So right away, what you can even potentially do a digital recording of is limited.

In my own opinion, from years of experience I might add (including DVHS VCR use for this offloading/archiving function, which CAN be done FOR JUST ONE GENERATION OF TAPE even for "copy-protected" content) I recommend not trying to waste any time with firewire capture. Many many problems, limitations, and "glitches". Truly not worth the effort. "The Suits" have won.

Instead, go with something like a Windows Media Center solution, which works perfectly in your 64-bit Win7 setup. You just need to add an internal TV tuner card, like the Hauppauge HVR-2250. This is a dual-tuner internal card which can be used with 100% support by Windows Media Center to record from clear-QAM (i.e. unencrypted) channels provided by your cable system. These are the "copy-freely" channels which are providing unprotected content, such as all the off-air networks you could also receive freely OTA/ATSC if you had a roof antenna. Incidentally that Hauppauge card can also receive OTA/ATSC channels, if you do have a roof antenna. And if your cable company also provides other basic cable channels as unencrypted/clear-QAM then you can record these as well.

Since these are the only channels you could every possibly record for your personal archive and be able to play back in the future, this is a 100% reliable and convenient way to do your personal archiving... within the limits of what your cable company is delivering to you as protected or unprotected.

So, you use Win7's WMC to do the recordings (it's exactly like your DVR software, only better and more reliable) to a new format named WTV. This is actually a special "wrapper" format (like MPG) that supports "copy protection" requirements, but for these unprotected files is just another media file format.

Then you buy a software product named VideoReDo TV Suite v4, which will allow you to edit these unprotected WTV files and produce clips that you can then archive into your own private collection.

This is a 100% reliable, convenient, and user-friendly method of doing what you want... without having to worry about real-time recording constraints or unreliable firewire glitches or issues. And it deals with the reality that no matter what we all want to do, "The Suits" have won and you will not be able to create your own 100% digitally perfect clips from "copy-protected" content ever again.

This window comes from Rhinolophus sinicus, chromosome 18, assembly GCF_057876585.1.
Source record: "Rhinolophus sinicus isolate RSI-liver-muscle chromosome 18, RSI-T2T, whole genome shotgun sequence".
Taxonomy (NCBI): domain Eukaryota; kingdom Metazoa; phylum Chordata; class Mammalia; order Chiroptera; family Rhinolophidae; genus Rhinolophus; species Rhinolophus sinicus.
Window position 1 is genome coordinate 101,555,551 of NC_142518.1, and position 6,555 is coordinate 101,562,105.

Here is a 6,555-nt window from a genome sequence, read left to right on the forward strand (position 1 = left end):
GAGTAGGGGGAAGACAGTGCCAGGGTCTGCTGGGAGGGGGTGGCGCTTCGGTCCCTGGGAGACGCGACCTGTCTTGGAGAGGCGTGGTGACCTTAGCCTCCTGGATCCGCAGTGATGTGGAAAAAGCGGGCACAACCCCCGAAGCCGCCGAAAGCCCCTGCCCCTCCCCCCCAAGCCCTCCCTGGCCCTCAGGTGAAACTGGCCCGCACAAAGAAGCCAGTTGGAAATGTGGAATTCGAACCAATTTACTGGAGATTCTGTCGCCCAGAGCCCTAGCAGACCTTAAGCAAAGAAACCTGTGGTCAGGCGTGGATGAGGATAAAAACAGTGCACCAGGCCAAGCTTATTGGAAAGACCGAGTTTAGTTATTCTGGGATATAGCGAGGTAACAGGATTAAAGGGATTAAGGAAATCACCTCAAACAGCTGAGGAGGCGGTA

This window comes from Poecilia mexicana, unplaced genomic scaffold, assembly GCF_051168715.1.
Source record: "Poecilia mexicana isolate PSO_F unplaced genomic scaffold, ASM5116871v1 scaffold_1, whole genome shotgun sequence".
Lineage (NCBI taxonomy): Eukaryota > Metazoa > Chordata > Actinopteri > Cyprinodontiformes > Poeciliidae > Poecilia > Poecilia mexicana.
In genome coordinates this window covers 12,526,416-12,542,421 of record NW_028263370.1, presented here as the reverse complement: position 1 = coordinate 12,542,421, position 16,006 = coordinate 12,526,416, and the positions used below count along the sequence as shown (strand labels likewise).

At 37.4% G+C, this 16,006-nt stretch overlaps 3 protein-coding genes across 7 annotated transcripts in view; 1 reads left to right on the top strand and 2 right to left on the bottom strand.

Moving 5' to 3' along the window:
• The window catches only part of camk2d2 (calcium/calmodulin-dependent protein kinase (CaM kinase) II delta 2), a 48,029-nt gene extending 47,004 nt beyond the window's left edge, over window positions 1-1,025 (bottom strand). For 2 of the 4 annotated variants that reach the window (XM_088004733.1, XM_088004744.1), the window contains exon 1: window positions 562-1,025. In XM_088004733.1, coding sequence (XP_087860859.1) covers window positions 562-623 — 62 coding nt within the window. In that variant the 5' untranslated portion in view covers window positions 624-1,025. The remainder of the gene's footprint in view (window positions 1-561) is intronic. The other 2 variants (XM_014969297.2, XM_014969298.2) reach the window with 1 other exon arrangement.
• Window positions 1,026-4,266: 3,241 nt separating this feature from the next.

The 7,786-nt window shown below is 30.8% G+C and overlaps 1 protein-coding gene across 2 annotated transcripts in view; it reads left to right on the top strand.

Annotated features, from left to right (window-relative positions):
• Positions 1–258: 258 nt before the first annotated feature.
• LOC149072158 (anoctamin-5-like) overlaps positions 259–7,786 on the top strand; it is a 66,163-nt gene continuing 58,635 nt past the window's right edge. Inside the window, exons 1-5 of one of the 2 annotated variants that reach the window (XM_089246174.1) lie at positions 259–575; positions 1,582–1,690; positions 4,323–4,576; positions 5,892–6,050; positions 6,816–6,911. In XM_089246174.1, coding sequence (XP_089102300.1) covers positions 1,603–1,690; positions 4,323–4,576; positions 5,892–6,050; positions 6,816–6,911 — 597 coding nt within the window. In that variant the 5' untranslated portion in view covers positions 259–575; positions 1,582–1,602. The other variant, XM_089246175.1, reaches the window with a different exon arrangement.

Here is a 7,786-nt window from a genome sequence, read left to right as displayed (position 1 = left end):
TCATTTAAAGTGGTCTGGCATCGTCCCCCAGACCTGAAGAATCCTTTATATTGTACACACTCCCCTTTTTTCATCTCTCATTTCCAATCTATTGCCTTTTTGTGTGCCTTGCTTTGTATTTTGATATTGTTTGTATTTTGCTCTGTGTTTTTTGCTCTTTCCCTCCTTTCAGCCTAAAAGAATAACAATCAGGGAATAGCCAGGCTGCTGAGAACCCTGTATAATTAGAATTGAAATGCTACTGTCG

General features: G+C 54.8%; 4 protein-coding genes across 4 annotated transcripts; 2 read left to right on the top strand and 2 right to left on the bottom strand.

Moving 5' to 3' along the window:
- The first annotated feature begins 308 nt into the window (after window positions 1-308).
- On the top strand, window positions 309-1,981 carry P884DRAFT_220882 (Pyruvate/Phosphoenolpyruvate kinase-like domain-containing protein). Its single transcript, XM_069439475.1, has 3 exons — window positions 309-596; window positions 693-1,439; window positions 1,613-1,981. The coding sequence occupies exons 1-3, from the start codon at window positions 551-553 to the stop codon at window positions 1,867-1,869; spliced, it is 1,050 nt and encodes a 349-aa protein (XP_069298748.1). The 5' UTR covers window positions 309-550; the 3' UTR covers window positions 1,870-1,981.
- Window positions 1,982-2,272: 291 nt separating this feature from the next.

That's my recommendation. Split your coax and send one side to the DVR for normal DVR use and recording/playback of copy-protected content. Send the other side of the coax split to the Hauppauge TV tuner card in your PC, if you want to use WMC as a second DVR for copy-freely content that you eventually want to edit/save for your personal archives.

Obviously the subject of WMC also includes "playback", but that's a whole 'nother discussion. But you are asking about recording only, for your personal collection.
post #5938 of 6013
Quote:
Originally Posted by DSperber View Post


The only thing you can ever legitimately make a personal 100%-perfect digital copy of (either recorded live or offloaded from the DVR to the PC via firewire) is a "copy freely" (unprotected) program. This is not encrypted, and it is 5C-marked as "copy-freely" so there is no restriction on any aspect of its use or recording.

Thanks for the detailed response. I have saved it for later.

 

However, right now, we are quite pleased with our TWC supplied Whole House DVR solution. I understand what you are saying about WMC7 (and it could be a parallel system), but this content is already been recorded on TWC boxes.

 

I use Win7-XBMC in those same rooms to watch ripped movies, music, and lots of other "online" stuff. Also some gaming. I just need a way to capture an occasional show ... You know, the ole Send-to-VCR operation. This Firewire thing you guys do has always intrigued me. I guess I'll stick to my analog captures.

post #5939 of 6013
My Motorola DCH-3416 has recently received a firmware update from Comcast (in the south San Francisco Bay area) and I appear to no longer be suffering from glitchy FireWire captures.

I have been doing heavy amounts of FireWire captures for the last 8 days without a single instance of FireWire glitching (and I have NOT been performing my "ritual" of changing both tuners to SD channels and placing the DVR into standby for ~30 seconds before beginning a capture). It has been, I believe, at least a couple of years since I've seen such effortless glitch-free captures. The only difference is a firmware update that I noticed last Thursday (May 23, 2013). I do not know when the firmware update was applied, as I've been doing a lot of international travel recently and hadn't really done any FireWire captures for several weeks prior to May 23. So for all I know this has been out there for more than a month and I'm just late to the party.

My new firmware\software version details for the Motorola DCH-3416 on Comcast are as follows.
Firmware: 16.90 (what the hell?? That number is smaller than the old version, which was 18.77. Very odd)
S/W Ver: 80.48 - a30.1210.r-27 (at least this number is going in the expected direction)